Jeffrey Pfeffer takes a direct approach when talking about the harmful health effects a negative workplace can have on employees. The professor of organizational behavior at the graduate school of business at Stanford University points out that these effects can happen to someone in any industry.
In his new book, “Dying for a Paycheck,” Pfeffer provides evidence and examples to support his claim that negative workplace environments are hurting — and in some cases killing — employees. Workforce intern Aysha Ashley Househ spoke to Pfeffer about why he thinks wellness programs don’t work and how the government should regulate management practices.
Workforce: What do you think sets your book apart from the other information out there on this topic?
Jeffrey Pfeffer: I think there’s several unique contributions. Number one, we did this aggregate estimate of the workplace exposures and their total effect on health in the U.S. and compared the U.S. to other countries and tried to show how much of the inequality and health outcomes comes from people getting sorted into jobs with these different characteristics.
And secondly, we look at the health insurance or health programs that they [employers] offer and whether those programs prevent people from accessing medical care. And I think there are the two dimensions of whether or not companies offer health insurance at all and the costs. And of course, the percentage of companies offering employer-sponsored health has gone down while the costs born by employees has gone up.
But even for the companies that are offering employer sponsored health insurance there’s often a financial burden for employees, and so you can see data that suggests a significant fraction of the U.S. workforce is unable to get their prescriptions filled or access medical care. A fair percentage of those people are in fact insured. And in fact, a reasonable number of people who file for bankruptcy because of medical expenses also have health insurance.
Number one, if you are concerned about health care costs, which everybody seems to be, you ought to focus on the work environment because that’s a source of a lot of the stressors, which create chronic disease. Number two, we ought to take human sustainability as importantly as we’ve come to take environmental sustainablity. This idea that we can use people and spit them out I think is just not a very humane, not a very good way to do things. And third, I wanted to highlight in this book that this is a problem that extends well beyond a single industry or a single occupation, that this is really an extensive problem that cuts across industries and occupations.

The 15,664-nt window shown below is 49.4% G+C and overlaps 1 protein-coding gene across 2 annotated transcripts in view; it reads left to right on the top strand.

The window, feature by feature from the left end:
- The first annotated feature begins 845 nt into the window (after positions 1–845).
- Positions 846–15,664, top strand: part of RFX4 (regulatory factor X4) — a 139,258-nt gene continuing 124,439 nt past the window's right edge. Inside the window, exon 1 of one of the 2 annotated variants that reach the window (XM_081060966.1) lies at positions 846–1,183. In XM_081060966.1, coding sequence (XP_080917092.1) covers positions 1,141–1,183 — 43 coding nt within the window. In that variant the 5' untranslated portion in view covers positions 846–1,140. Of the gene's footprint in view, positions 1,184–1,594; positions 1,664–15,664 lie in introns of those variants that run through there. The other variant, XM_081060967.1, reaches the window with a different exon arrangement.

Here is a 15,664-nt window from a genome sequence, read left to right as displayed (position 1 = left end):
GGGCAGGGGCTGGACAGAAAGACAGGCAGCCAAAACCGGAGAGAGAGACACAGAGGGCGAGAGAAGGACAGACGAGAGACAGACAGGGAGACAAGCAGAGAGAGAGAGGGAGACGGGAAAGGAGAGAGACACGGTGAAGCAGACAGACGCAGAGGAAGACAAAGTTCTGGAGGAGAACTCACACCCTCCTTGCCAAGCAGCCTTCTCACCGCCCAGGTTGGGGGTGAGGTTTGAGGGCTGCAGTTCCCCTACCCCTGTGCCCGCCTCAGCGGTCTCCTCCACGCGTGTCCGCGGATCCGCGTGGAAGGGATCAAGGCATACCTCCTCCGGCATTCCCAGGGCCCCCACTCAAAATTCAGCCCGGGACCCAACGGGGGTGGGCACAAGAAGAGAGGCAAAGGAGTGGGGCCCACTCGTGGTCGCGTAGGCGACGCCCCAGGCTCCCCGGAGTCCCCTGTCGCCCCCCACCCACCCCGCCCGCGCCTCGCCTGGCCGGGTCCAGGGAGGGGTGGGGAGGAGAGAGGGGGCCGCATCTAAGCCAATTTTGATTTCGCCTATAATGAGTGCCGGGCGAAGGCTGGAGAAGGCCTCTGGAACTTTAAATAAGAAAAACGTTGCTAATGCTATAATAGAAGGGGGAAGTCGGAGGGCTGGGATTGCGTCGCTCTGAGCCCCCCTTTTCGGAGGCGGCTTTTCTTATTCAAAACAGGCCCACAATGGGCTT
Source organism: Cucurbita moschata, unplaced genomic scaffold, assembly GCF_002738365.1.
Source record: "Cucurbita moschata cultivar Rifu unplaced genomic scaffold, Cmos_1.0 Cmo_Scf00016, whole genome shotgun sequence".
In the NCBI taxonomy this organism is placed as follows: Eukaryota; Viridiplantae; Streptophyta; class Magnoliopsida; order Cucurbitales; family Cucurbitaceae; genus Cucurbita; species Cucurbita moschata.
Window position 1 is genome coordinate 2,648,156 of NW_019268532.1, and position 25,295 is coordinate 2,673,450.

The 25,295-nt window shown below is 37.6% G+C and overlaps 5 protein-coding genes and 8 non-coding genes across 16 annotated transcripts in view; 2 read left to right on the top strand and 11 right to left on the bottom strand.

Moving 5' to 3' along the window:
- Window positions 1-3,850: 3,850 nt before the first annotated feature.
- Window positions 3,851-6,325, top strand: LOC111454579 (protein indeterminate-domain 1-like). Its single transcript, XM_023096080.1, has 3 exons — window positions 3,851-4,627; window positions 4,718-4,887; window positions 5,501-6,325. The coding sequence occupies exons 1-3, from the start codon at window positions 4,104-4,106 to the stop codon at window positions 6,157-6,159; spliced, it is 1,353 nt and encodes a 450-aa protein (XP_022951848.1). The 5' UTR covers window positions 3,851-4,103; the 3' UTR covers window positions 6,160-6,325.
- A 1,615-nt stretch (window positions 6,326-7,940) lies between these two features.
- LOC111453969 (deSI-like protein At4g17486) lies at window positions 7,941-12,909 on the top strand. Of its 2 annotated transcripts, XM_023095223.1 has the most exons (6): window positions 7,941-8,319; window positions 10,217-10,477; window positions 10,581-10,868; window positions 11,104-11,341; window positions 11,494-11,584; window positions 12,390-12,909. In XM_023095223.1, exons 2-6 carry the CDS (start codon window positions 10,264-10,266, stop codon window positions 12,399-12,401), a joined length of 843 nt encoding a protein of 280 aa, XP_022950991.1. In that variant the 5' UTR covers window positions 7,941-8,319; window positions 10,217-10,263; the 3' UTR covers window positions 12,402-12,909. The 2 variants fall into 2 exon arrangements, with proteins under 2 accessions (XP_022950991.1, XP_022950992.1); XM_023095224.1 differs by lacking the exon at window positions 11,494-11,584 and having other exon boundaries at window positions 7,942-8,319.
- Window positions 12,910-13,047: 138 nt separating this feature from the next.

WF: What do you think is the ideal wellness program?
Pfeffer: I think wellness programs fundamentally don’t work; that’s what the evidence shows. And that is because they are an attempt to remediate the effects of a bunch of bad working conditions including things that we didn’t even study in the statistical estimate. Things such as gender and race discrimination and workplace bullying.
So, you have workplaces in which people are working long hours, people don’t have job control, people are facing economic insecurity because of layoffs and scheduling issues. And then what employers have tried to do is put on what I would call a Band-Aid. We’re going to offer you yoga or a little exercise. And what we have learned from the quality movement is that prevention is much better than remediation. So instead of trying to put in health and wellness programs to try and remediate the effects of toxic work environments, you ought to prevent the toxicity in the first place and then you wouldn’t need to try and remediate it.
And the other reason why health and wellness programs don’t work is because they are focused on individual behavior. So, I want you to stop smoking, I want you to stop drinking, I want you to exercise, I want you to eat better. But the evidence suggests that alcohol abuse, drug abuse, eating disorders are affected by one’s environment.
I remember the quote [in the book] from the woman I called Kim who worked at Amazon. She said, ‘I would basically do anything, take any drug, to try and numb the psychological pain I was feeling from my workplace.’ So, the idea that I’m going to give you some kind of diet and exercise program independent of removing the workplace environmental stresses that have caused you to engage in these unhealthy behaviors, it can’t possibly work. You need to change the environment, and then the health and wellness programs will work.